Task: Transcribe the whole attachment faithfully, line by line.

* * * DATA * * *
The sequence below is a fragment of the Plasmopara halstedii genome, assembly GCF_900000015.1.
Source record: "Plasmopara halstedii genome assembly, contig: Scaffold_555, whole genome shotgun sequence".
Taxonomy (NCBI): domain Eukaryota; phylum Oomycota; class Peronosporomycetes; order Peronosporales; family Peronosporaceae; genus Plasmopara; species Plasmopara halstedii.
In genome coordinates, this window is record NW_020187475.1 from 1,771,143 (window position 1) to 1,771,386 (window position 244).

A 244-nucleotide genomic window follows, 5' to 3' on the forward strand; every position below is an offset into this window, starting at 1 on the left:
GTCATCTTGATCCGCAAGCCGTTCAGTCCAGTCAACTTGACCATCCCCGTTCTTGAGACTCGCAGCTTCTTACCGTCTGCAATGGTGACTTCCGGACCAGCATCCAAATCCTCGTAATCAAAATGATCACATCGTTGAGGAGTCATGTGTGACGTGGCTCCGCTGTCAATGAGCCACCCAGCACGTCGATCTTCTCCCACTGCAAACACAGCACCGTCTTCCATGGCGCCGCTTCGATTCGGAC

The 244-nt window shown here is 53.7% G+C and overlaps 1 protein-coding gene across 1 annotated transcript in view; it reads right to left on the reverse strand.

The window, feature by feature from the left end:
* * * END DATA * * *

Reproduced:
The sequence below is a fragment of the Plasmopara halstedii genome, assembly GCF_900000015.1.
Source record: "Plasmopara halstedii genome assembly, contig: Scaffold_555, whole genome shotgun sequence".
Taxonomy (NCBI): domain Eukaryota; phylum Oomycota; class Peronosporomycetes; order Peronosporales; family Peronosporaceae; genus Plasmopara; species Plasmopara halstedii.
In genome coordinates, this window is record NW_020187475.1 from 1,771,143 (window position 1) to 1,771,386 (window position 244).

A 244-nucleotide genomic window follows, 5' to 3' on the forward strand; every position below is an offset into this window, starting at 1 on the left:
GTCATCTTGATCCGCAAGCCGTTCAGTCCAGTCAACTTGACCATCCCCGTTCTTGAGACTCGCAGCTTCTTACCGTCTGCAATGGTGACTTCCGGACCAGCATCCAAATCCTCGTAATCAAAATGATCACATCGTTGAGGAGTCATGTGTGACGTGGCTCCGCTGTCAATGAGCCACCCAGCACGTCGATCTTCTCCCACTGCAAACACAGCACCGTCTTCCATGGCGCCGCTTCGATTCGGAC

The 244-nt window shown here is 53.7% G+C and overlaps 1 protein-coding gene across 1 annotated transcript in view; it reads right to left on the reverse strand.

The window, feature by feature from the left end: